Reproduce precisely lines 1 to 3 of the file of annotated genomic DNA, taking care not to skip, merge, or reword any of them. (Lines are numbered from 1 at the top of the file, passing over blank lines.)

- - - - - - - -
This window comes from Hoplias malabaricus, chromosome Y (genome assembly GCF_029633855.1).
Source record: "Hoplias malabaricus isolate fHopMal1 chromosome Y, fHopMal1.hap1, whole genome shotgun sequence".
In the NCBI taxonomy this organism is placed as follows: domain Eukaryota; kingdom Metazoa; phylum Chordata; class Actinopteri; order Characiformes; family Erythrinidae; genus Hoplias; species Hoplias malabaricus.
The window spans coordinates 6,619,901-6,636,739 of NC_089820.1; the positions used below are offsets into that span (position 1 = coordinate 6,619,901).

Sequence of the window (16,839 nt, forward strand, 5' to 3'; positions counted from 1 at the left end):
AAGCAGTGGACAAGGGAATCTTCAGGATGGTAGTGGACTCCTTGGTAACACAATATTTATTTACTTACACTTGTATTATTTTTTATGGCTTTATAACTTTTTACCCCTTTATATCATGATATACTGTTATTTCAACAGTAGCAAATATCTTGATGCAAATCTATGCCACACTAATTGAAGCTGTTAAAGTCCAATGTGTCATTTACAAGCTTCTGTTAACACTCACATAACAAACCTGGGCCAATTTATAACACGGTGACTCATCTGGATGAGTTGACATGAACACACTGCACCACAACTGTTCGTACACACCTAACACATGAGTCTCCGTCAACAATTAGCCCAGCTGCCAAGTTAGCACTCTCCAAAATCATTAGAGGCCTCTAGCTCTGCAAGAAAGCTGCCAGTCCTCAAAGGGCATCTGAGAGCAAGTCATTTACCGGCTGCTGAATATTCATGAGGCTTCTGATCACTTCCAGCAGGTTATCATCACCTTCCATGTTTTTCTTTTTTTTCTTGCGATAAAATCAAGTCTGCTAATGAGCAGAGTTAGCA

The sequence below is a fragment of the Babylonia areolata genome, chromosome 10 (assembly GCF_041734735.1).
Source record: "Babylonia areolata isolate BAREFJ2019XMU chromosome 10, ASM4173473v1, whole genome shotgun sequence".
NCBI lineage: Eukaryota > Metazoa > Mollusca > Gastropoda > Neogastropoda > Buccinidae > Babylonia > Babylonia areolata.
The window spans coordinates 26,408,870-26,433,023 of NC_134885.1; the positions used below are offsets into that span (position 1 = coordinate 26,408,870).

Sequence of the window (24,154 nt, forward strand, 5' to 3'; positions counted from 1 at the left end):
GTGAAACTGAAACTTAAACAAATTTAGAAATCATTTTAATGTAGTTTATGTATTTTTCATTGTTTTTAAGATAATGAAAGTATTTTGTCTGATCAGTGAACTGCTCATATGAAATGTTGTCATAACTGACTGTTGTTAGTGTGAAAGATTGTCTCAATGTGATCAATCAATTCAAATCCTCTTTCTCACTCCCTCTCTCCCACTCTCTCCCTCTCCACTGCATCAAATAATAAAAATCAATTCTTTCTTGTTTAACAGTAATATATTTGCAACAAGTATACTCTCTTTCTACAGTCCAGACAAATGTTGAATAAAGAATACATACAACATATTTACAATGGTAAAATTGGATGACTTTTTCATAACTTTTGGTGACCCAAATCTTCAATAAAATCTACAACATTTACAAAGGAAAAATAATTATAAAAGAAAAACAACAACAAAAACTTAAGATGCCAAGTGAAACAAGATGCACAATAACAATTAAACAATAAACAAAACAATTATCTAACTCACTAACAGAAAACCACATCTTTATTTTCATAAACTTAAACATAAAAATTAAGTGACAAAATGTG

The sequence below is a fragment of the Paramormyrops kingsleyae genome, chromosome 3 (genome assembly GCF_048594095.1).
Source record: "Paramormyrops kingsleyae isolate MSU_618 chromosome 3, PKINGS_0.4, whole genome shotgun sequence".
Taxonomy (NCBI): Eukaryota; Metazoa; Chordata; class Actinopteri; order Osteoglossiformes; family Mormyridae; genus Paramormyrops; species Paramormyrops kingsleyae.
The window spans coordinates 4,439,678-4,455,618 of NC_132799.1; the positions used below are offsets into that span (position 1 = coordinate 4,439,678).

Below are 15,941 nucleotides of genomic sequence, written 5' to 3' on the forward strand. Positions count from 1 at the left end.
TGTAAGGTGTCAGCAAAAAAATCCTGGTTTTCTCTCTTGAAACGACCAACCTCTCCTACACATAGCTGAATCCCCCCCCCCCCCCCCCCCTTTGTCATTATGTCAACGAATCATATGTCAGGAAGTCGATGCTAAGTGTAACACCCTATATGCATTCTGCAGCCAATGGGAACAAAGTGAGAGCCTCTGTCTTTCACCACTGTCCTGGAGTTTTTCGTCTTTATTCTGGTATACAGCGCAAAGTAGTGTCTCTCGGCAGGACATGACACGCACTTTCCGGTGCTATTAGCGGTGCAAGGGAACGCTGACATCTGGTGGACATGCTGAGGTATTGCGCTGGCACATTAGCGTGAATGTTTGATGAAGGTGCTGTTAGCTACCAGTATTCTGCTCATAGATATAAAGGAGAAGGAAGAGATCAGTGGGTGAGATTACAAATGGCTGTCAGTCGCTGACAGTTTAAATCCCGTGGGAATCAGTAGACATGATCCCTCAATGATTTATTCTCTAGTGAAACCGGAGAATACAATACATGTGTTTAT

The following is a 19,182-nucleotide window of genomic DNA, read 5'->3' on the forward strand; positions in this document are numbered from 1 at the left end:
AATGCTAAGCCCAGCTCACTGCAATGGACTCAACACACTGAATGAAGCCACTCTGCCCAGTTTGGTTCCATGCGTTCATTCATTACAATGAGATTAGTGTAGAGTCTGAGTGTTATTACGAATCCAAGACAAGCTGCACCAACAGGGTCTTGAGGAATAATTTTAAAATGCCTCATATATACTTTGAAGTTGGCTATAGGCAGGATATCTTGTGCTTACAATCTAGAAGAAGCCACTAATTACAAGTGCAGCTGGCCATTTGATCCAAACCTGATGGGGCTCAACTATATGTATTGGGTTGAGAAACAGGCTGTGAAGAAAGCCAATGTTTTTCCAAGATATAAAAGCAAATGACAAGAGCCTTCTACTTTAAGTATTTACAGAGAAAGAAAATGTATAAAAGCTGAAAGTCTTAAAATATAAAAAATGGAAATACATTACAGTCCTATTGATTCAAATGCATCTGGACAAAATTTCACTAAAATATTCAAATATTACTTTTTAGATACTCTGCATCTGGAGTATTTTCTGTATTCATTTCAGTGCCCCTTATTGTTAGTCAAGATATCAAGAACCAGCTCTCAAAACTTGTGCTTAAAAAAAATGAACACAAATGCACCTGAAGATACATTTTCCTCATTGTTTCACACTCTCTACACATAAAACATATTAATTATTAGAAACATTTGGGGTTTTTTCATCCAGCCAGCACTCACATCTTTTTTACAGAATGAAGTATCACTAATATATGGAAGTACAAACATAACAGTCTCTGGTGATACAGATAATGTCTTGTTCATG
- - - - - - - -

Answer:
This window comes from Hoplias malabaricus, chromosome Y (genome assembly GCF_029633855.1).
Source record: "Hoplias malabaricus isolate fHopMal1 chromosome Y, fHopMal1.hap1, whole genome shotgun sequence".
In the NCBI taxonomy this organism is placed as follows: domain Eukaryota; kingdom Metazoa; phylum Chordata; class Actinopteri; order Characiformes; family Erythrinidae; genus Hoplias; species Hoplias malabaricus.